Pictures plus a 1000 words!

They say a picture is worth a 1000 words but with me you get both because I write just like I talk, nonstop.

 
 
Here we are preparing to remove Capt. Ed’s ashes from the container. I will try to put a video of the actual service elsewhere on this site if I can figure it out.

 
 
Relaxing after the service. We all went to LJ Schooners Oyster Bar for drinks and then a delicious dinner. Capt. Ed would have loved it.

 
 
This was our outdoor table at the Taulbee’s for Thanksgiving. They had three tables full of family and friends. We so enjoyed it and no supper was necessary that night.

 
 
 
 
 
 
 
 
Friends of Capt. Ed onboard for service. They are in order of appearance:

TJ Gray, Sue Distin, Tommy Gray, Larry Taulbee, yours truly and Tommy.

 
 
 
 
 
 
Friends who made the “jump” from boat to boat: Sue, Sharon and Tommy. TJ jumped too.

 
 
Entering the “cut” between Choctawhatchee Bay in Destin and West Bay in Panama City.

 
 
 
 
Cbay at St.Andrew’s Marina and Irony, the Florida Bay Coaster, we first met at Bobby’s Fish Camp.

 
 
 
 
 
 
Activities on the dock at St. Andrews.

 
 
Dinner on the deck at Uncle Ernie’s.

 
 
 
 
 
 
 
 
Christmas Parade of Lights while we ate dinner.

 
 
World famous Hunt’s Oyster bar. “Gimmee a beer!”

 
 
Eddy and Eddy Roy, master shuckers at Hunt’s.

 
 
 
 
Homeless in PC waiting on #6 bus with bag of fuel filters.

 
 
 
 
Only four headed palm from a single trunk in the world right here in St. Andrews.

 
 
Buster, the hair of the dog that bit me. Reminds me of Petey on “The Little Rascals”.

 
 
Bald eagle huddled against the cold on “the ditch” to Apalachicola.

 
 
“Sittin’ on the Dock of the Bay” in Apalachicola at Bay Water Hotel docks.

 
 
Cbay and 20BUCK$ together again.

 
 
 
 
The crews have dinner at Boss Oyster.

 
 
A stroll around town.

 
 
Leaving Apalachicola bridge behind.

 
 
Safe in the slip in Carrabelle.

Now to catch you up somewhat on several hectic days. We left PC in gusty winds on Tuesday. At 0445 I was walking out to look at the bay and see what we would face. I saw a deckhand cutting fish and drinking a Natural Light. This was not unusual for these types. Further on, another deckhand approached and wanted to tell me his troubles. He claimed the other guy had taken over his boat and thrown him off. He wanted to use my cell phone to call the captain. He was quite high on something and missing many upper and lower teeth. We will call him Fang. I asked the phone number and he said 08880. I told him that was not enough numbers and he could not remember the rest. I bet he would have had a hard time remembering his name. Then he asked me if we should call the police. I said that in my experience the police would arrive, assess the situation and arrest him for public drunk. So then he said he would just go down there and have it out with the other fellow. I suggested that this was the worst decision he could make. That other fellow was drinking and he had a rather large filleting knife. By the time we were shoving off the captain had arrived and straightened them both out and they were meek as kittens.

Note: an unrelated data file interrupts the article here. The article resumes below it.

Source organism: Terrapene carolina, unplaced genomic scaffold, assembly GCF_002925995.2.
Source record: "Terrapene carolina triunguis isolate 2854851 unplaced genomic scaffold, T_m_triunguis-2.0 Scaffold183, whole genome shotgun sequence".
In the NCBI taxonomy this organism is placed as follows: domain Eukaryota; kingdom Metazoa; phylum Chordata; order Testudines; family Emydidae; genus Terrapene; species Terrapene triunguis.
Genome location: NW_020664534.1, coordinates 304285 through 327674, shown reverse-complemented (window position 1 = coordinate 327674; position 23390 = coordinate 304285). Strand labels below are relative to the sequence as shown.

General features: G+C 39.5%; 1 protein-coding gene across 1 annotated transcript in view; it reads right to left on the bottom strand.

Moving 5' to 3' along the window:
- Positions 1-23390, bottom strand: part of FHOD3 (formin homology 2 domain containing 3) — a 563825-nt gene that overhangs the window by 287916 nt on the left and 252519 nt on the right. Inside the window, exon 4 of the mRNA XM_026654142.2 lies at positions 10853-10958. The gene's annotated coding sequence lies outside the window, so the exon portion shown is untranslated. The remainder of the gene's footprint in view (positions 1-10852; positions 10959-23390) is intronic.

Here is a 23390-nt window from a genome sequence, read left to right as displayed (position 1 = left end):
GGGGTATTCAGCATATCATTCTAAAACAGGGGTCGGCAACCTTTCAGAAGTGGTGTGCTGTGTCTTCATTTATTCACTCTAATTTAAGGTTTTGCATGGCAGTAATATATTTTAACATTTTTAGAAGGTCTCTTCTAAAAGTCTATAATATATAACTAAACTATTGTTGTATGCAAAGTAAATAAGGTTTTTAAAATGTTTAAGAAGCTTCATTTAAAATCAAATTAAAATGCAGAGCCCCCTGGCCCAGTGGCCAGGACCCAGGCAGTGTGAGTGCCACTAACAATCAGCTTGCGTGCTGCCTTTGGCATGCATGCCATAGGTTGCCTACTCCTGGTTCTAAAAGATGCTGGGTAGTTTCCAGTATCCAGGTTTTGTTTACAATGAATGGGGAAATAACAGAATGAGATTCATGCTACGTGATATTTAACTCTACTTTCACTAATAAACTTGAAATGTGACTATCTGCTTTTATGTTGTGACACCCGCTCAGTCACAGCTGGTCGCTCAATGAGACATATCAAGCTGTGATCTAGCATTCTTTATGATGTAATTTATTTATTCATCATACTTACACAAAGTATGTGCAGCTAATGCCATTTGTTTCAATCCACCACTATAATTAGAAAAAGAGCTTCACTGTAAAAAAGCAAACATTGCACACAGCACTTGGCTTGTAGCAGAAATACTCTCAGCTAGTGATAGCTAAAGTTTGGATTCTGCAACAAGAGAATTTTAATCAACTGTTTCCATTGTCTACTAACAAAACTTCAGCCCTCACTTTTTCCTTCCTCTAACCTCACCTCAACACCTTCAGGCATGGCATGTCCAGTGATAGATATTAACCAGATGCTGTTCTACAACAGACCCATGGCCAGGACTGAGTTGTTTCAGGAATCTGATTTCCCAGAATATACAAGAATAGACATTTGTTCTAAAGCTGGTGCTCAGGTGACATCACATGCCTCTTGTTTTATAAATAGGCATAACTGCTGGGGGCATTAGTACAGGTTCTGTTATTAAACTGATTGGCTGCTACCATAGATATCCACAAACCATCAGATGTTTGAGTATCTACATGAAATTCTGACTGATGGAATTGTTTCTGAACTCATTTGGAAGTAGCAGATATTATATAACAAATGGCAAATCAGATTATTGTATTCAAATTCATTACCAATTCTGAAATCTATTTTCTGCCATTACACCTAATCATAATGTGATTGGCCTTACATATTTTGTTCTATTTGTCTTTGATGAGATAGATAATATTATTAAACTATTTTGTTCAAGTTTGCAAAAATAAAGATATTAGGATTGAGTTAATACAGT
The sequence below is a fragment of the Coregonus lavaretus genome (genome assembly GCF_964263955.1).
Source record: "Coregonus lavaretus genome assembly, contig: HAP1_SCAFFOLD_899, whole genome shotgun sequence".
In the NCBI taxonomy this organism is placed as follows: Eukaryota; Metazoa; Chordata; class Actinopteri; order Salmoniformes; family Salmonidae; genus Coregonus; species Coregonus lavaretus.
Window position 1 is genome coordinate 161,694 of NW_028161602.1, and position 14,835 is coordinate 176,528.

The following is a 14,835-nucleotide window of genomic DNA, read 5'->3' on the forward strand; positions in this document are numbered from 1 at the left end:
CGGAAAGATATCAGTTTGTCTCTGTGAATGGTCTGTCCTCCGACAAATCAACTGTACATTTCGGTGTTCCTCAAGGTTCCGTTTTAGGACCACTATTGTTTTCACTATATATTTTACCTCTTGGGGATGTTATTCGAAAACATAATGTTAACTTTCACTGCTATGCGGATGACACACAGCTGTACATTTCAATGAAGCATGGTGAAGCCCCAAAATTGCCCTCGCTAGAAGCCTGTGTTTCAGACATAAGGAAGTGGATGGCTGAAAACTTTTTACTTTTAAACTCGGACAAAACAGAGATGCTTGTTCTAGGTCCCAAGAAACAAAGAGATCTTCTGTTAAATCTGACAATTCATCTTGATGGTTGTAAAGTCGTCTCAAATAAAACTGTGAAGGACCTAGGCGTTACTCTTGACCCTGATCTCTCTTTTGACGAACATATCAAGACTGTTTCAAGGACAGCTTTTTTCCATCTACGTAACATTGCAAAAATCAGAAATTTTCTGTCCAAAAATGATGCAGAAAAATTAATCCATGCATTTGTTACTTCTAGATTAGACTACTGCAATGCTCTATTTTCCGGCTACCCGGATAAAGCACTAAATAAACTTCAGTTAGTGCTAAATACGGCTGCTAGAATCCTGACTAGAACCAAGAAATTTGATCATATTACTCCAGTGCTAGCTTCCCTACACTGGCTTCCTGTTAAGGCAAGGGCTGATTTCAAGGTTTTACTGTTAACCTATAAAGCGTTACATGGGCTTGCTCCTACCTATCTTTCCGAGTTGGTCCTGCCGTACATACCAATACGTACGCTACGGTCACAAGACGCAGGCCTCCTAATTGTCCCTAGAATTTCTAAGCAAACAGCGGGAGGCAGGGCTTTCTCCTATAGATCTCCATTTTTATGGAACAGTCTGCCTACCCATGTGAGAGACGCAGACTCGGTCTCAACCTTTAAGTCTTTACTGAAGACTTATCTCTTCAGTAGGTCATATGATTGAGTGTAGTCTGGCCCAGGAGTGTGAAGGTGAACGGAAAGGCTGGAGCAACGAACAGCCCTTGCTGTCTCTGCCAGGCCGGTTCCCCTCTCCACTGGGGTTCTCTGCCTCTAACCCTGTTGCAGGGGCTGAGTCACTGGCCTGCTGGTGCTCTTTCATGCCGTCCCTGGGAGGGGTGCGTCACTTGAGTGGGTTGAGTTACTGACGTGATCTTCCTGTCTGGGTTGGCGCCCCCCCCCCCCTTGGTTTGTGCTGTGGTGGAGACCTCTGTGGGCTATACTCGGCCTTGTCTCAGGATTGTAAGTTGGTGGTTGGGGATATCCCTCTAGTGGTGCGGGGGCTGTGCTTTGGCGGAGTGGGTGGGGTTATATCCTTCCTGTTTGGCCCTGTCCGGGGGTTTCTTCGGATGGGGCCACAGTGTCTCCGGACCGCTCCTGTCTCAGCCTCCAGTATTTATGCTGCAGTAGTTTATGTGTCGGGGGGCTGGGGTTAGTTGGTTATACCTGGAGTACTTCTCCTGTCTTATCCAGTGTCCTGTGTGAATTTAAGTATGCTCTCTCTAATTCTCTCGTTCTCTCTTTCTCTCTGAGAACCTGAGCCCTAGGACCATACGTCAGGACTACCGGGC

We made it through the East Bay crossing the ship channel ahead if a ship being led in by a pilot boat. Once we entered “the ditch” to Apalachicola it was smooth as silk. When it got too cold we decided to drive from the inside lower helm. We have never done this and it was a wonderful experience that we will repeat often.(editor’s note: we never did it again on the entire Loop.) So much warmer and quieter. And we could both sit together on the bench helm seat that folds down to become a galley counter. 

Got to Apalachicola and the Bay Water Hotel dock. 20BUCK$ was waiting on us. A number of looper boats were here. Dinner at Boss Oyster and a walk around town. Everyone is making plans to cross the Gulf.

The next morning we confer with our weather guru who is Central Command for this operation. He says that Thursday is our go day but unfortunately we will not be able to take advantage of this because we are not ready and our passenger for the crossing is not arriving until 5pm Thursday in Carrabelle. We agree to confer again on Thursday afternoon and Jan and I make a spur of the moment decision to pack up and head on to Carrabelle at 1130 to begin prepping for a possible Friday crossing.

Most all the boats left today for Clearwater or Tarpon Springs in an overnight crossing. I felt they should have waited until Thursday but each one has to decide based on their situation. At least 15 boats are leaving at various times depending on their speed. All eventually made it but text and emails say they got beat up pretty good by the seas. We are not interested in getting beat up. 

We make it to Carrabelle by 1500 and take on 176 gallons of diesel at $4.05 per gallon. You do the math; it hurts me too much. Jan handled the boat backing into our slip for the first time. She is a natural and I can handle the lines tying up more efficiently in these situations plus she does backing far better than me. When we had a small trailerable boat she always had to back it down the ramp because I never felt comfortable doing it. My mind barely works in forward and is lost in reverse. We are truly co-captains. 

Lastly the news on the weather. It looks like we may have a shot at a Friday crossing but this could change. After that things begin to deteriorate. Jim Peeler arrives Thursday at 5pm and we will confer with the Commander and decide. If we go, we go. But if we cannot then we will close up the boat and call for reinforcements to come pick us up to go home for Christmas and return in January to wait on a more ideal weather window. Only Mother Nature knows for sure. We can live with it either way. This is a good place to leave the boat and we need to get home and see our kids and grandkids. Stay tuned to see what happens.

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